Global charity Save the Children is supported by Africa Legal and the African Legal Awards. Our Chief Executive Scott Cowan is also on Save the Children’s Africa Advisory Board. Using our platform we would like Africa’s legal community to know about the impact the flooding of the Nile is having on the children of Sudan.
Seven weeks of torrential rain and flooding are wreaking havoc in Sudan, affecting around 250,000 children and killing nearly 100 people. With rain forecast to continue, children are in urgent need of food, clean water, healthcare, and shelter to prevent a public health crisis unfolding.
The relentless rains have caused the Nile's water-levels to dangerously surge to more than 17 metres – the highest recorded in more than a century. Sudan's capital Khartoum, North Darfur, Sennar, and West Kordofan states are among the hardest hit, with widespread damage reported in 17 of the country's 18
states, prompting the government to declare a State of Emergency.
Flooding presents a myriad of risks for children who risk being separated from their families in the chaos of sudden displacement, exposing them to abuse and exploitation, and being deprived of their basic needs like shelter, food and clean water.
Families are at heightened risk of Covid-19 as clean water becomes scarce, latrines flood, and sanitation systems break-down. It is estimated that 100,000 people may lose access to clean drinking water as dams become overwhelmed and water sources are contaminated. Water-borne diseases will also be rife in flood affected areas – but families will struggle to receive healthcare if they fall ill, as almost 2,700 health facilities have been damaged or destroyed.
“When our house first collapsed, we lived with our neighbours before tents arrived. My life is really hard here - we struggle to get food, water or even sleep, and there is no clean drinking water. We need our houses to be rebuilt. I am telling everyone living next to the river to leave and start moving their furniture out of their houses, so they do not suffer like us,” says Alas*, 15, from Khartoum.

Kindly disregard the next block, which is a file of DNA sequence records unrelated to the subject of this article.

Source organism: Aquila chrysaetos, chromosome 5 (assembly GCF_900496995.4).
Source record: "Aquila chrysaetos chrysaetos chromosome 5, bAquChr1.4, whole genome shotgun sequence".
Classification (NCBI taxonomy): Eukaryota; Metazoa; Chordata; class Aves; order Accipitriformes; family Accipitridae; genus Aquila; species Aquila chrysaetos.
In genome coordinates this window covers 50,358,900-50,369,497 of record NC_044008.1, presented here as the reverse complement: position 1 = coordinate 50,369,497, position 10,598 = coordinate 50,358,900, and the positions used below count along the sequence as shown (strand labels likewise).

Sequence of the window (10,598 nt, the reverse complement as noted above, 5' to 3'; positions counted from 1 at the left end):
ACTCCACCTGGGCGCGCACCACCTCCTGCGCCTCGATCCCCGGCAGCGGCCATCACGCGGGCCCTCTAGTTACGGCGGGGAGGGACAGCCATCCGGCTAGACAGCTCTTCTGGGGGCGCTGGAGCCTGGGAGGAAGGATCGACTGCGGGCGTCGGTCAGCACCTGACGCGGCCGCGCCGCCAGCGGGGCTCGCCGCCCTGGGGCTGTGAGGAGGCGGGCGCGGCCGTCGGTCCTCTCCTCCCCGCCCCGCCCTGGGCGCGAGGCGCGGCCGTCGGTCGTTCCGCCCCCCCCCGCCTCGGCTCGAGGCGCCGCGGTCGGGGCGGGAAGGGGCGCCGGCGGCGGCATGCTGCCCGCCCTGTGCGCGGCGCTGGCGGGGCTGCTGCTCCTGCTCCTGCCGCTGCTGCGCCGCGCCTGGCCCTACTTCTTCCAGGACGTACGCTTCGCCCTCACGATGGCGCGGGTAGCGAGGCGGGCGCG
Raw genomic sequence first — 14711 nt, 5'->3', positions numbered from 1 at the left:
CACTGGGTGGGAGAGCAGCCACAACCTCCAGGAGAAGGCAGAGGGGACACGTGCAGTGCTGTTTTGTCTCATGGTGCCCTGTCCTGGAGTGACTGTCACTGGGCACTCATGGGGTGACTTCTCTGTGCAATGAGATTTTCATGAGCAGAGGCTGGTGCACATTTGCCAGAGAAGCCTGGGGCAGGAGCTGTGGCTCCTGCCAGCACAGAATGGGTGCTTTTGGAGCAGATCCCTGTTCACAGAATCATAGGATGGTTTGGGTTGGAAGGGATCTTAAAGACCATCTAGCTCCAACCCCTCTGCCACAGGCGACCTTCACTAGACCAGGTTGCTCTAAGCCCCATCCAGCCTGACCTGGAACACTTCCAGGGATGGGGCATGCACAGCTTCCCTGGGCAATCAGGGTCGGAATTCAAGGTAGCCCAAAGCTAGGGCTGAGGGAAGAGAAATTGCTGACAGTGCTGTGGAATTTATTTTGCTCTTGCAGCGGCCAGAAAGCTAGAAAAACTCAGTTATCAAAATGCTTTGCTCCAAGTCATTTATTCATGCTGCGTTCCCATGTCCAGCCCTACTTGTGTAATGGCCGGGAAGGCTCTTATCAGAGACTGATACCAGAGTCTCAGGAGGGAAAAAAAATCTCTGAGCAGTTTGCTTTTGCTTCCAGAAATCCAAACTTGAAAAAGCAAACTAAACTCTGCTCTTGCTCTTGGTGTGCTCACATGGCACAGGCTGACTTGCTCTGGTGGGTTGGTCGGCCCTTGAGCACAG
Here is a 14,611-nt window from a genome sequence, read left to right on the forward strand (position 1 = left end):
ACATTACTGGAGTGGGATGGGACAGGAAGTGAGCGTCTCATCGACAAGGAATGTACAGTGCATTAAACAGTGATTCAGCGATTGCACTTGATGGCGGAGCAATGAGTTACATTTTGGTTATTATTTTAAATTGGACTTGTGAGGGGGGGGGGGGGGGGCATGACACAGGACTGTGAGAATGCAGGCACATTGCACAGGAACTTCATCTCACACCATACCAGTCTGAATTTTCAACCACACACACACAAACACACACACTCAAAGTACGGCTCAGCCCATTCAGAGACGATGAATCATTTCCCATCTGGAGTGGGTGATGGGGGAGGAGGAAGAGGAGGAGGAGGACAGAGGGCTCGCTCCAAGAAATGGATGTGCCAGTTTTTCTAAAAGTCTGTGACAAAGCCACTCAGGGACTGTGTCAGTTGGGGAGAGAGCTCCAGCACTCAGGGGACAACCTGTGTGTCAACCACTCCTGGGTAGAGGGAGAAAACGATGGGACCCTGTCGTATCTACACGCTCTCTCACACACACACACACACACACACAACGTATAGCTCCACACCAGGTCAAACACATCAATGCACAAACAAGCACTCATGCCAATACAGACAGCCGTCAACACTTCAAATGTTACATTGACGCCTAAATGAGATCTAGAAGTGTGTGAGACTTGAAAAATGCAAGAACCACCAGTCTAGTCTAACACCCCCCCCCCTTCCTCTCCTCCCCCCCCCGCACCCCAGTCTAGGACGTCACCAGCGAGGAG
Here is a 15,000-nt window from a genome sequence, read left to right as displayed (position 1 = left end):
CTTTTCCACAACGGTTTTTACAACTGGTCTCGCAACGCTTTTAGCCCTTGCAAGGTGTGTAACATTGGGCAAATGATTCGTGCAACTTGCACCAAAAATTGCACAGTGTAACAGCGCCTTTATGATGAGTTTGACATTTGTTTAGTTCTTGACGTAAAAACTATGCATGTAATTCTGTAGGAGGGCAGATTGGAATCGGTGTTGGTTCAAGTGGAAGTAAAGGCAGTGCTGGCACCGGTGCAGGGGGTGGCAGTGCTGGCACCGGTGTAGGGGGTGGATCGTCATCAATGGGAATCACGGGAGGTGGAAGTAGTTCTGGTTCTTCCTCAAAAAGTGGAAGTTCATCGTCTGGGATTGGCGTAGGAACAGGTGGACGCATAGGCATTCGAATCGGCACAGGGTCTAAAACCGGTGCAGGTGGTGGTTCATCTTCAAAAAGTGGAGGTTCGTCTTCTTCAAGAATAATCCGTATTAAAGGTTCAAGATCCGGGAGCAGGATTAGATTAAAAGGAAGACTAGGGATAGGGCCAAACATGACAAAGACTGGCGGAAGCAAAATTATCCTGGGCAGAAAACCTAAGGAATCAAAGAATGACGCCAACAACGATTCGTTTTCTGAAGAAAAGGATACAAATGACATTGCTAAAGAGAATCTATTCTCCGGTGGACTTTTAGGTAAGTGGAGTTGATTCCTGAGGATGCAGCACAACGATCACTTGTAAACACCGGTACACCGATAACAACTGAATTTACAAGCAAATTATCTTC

“The water came from the Nile - one wall of the house fell, and it almost broke my brother's leg. We tried to build barriers, but the water kept coming., I used to play with my friends before the floods - but now all we do is build barriers all day and it is hard to play in the water, I wish the water would go back,” says 11-year-old Abubaida, from Khartoum”
Just as children should be returning to the classroom following Covid-19 lockdown and summer holidays, dozens of schools have been destroyed and others are being used as shelters for families who have been forced from their homes.
"Families in Sudan were already struggling to survive the worst hunger crisis in more than a decade – and now they are facing rising floodwaters. They have seen their homes and belongings wash away, leaving people in desperate need of food and shelter. Now, the threat of Covid-19 and other diseases stalk flood-affected communities, jeopardising all efforts to contain the outbreak and protect families," says Arshad Malik, Sudan's Country Director for Save the Children.
“Rain is set to continue until October at least, making a desperate situation even worse. We're extremely worried that the flooding will compound the ongoing hunger crisis, as crops are destroyed, and livestock perish. Without urgent support, families will struggle to recover in the long-term,” he added.
To join Africa Legal's mailing list please click here
Copyright : Re-publication of this article is authorised only in the following circumstances; the writer and Africa Legal are both recognised as the author and the website address www.africa-legal.com and original article link are back linked. A bio for the writer can be provided on request.